Posted in Arrival, Denis Villeneuve, film, free will, metaphysics, philosophy, science fiction, Ted Chiang, Uncategorized | Leave a comment

The irreducible significance of literature: David Wellbery on Goethe, Cavell and de Man

David E. Wellbery is LeRoy T. and Margaret Deffenbaugh Carlson Professor at University of Chicago, where he chairs the Department of Germanic Studies and is a member of the Committee on Social Thought. A renowned scholar of the German tradition, he has published numerous books and essays on Lessing, Goethe, Kleist, Schopenhauer and many others.

Interview by Chris Fenwick

Professor Wellbery, you’re visiting Berlin as a guest speaker at the ZfL, so it’s perhaps appropriate to begin with a couple of questions about internationalism in academia. Do you think that German and US academics have different approaches within your own field of German Studies? What do you think are the major differences between German and US universities?

First of all, let me say something about internationalism in general, which I see as really having accelerated over the past five years. The conference I’m involved in here is co-organized by colleagues from Potsdam, Tel Aviv and Chicago, and I have a bit of a hand in the organization too. This is rather typical of today. Just before coming here I had a guest from the University of Curitiba in Southern Brazil who is working on a very interesting project, making digitally available all of the German-language publications in Brazil in the nineteenth century. This is the kind of thing we could also do in the US and I am interested in pursuing such possibilities. Moreover, his project is co-supported by the Fritz Thyssen Stiftung, so you get a kind of triangulation there, which I think is typical. Again and again I’m experiencing at conferences that Asian students are listening in, if not participating. It’s only going to be a generational question before we see more of their participation, which I think is really good.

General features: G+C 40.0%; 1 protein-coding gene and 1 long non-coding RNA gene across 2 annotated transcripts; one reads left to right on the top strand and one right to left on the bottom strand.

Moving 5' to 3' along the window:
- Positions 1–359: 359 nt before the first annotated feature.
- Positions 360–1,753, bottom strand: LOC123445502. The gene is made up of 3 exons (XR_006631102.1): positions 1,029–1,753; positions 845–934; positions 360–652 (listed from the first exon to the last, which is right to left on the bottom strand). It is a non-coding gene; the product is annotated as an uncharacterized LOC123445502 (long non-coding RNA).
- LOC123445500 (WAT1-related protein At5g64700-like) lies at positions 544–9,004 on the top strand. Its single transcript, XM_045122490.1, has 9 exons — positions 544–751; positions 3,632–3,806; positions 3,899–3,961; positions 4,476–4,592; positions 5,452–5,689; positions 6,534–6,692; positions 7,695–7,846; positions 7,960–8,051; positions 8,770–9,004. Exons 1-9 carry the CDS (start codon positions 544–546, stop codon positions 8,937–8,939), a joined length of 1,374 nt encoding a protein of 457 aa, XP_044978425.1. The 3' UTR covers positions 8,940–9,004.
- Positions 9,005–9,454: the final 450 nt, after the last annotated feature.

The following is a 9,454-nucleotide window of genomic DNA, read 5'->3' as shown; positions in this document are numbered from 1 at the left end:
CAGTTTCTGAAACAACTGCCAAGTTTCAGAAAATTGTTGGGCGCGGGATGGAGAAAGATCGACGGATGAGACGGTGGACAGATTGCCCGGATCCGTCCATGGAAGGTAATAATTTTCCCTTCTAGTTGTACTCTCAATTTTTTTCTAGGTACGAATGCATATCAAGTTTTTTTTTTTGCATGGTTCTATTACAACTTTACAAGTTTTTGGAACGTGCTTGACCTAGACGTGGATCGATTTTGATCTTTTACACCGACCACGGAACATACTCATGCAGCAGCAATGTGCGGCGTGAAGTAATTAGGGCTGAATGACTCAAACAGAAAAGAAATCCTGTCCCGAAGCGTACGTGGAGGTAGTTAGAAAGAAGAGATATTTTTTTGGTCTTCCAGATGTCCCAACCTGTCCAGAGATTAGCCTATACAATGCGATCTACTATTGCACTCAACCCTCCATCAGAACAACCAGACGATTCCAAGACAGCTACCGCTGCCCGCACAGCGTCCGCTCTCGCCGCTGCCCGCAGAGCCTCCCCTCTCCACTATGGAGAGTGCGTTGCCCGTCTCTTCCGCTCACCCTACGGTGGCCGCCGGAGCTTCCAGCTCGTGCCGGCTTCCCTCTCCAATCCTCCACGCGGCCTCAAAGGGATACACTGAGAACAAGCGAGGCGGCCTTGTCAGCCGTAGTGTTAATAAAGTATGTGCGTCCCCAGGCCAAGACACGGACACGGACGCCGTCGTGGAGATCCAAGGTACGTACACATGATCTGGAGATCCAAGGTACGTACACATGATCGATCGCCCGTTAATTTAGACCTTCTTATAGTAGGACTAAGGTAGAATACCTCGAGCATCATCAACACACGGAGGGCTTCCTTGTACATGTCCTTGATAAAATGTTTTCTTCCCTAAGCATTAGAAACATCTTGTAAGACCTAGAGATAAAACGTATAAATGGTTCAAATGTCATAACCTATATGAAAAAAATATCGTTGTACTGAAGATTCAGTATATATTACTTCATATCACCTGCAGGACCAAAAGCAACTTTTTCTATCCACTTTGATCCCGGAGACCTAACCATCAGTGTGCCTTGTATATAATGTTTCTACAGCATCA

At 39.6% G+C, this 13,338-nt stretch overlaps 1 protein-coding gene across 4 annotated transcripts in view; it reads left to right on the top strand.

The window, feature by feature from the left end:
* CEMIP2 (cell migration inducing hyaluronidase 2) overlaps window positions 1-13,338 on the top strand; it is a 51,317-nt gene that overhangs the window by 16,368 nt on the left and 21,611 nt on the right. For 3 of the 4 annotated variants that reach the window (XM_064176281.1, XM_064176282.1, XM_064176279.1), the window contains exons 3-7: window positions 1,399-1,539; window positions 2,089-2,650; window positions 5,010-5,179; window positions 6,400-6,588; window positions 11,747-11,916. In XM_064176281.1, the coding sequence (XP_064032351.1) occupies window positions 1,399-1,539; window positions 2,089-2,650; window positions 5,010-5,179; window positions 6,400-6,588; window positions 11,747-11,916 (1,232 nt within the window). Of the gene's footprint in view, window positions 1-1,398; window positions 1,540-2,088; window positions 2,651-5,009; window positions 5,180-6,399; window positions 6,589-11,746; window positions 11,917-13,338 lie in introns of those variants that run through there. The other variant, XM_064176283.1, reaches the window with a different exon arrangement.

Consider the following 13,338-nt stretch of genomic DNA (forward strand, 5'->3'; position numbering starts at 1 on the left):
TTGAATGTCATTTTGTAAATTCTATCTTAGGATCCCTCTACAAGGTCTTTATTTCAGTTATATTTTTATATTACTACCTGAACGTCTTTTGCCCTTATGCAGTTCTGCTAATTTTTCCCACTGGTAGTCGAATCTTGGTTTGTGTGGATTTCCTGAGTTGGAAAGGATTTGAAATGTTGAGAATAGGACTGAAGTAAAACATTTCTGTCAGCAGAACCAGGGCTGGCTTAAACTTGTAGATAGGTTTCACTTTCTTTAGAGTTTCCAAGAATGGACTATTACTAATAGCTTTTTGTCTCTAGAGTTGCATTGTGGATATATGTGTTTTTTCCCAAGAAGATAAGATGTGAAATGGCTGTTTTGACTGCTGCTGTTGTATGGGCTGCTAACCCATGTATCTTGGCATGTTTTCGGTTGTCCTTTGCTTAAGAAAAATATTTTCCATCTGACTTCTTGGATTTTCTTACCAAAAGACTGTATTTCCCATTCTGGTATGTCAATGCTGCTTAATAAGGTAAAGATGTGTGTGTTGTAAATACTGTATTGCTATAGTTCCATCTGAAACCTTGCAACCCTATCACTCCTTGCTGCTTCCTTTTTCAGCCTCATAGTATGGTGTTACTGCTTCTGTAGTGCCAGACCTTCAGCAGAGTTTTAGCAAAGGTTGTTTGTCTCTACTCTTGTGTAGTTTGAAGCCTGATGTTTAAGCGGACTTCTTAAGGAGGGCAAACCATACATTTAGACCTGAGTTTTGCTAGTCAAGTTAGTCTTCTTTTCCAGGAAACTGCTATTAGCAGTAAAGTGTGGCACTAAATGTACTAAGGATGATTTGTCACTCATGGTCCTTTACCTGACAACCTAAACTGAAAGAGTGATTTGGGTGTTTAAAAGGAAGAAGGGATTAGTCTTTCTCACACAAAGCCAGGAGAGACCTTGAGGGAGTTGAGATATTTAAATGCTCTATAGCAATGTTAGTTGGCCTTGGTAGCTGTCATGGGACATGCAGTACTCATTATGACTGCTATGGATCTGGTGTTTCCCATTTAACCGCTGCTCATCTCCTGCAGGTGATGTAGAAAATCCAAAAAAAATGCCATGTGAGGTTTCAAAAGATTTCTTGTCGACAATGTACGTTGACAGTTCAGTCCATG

Read more (Literaturwissenschaft in Berlin).
Read more (The Point).

Posted in academia, aesthetic experience, aesthetics, cognitivism, Goethe, idealism, interviews, literary form, literature, Paul de Man, philosophy, poetry, Stanley Cavell, Uncategorized | Leave a comment

Literature Away from Home: Jake Schneider on Translation, Little Magazines and More

Jake Schneider is the editor-in-chief of SAND, Berlin’s English literary journal. His translation of Ron Winkler’s poetry collection Fragmentierte Gewässer (Fragmented Waters) was released by Shearsman Books last October. He works as a freelance translator from German to English.

Interview by Chris Fenwick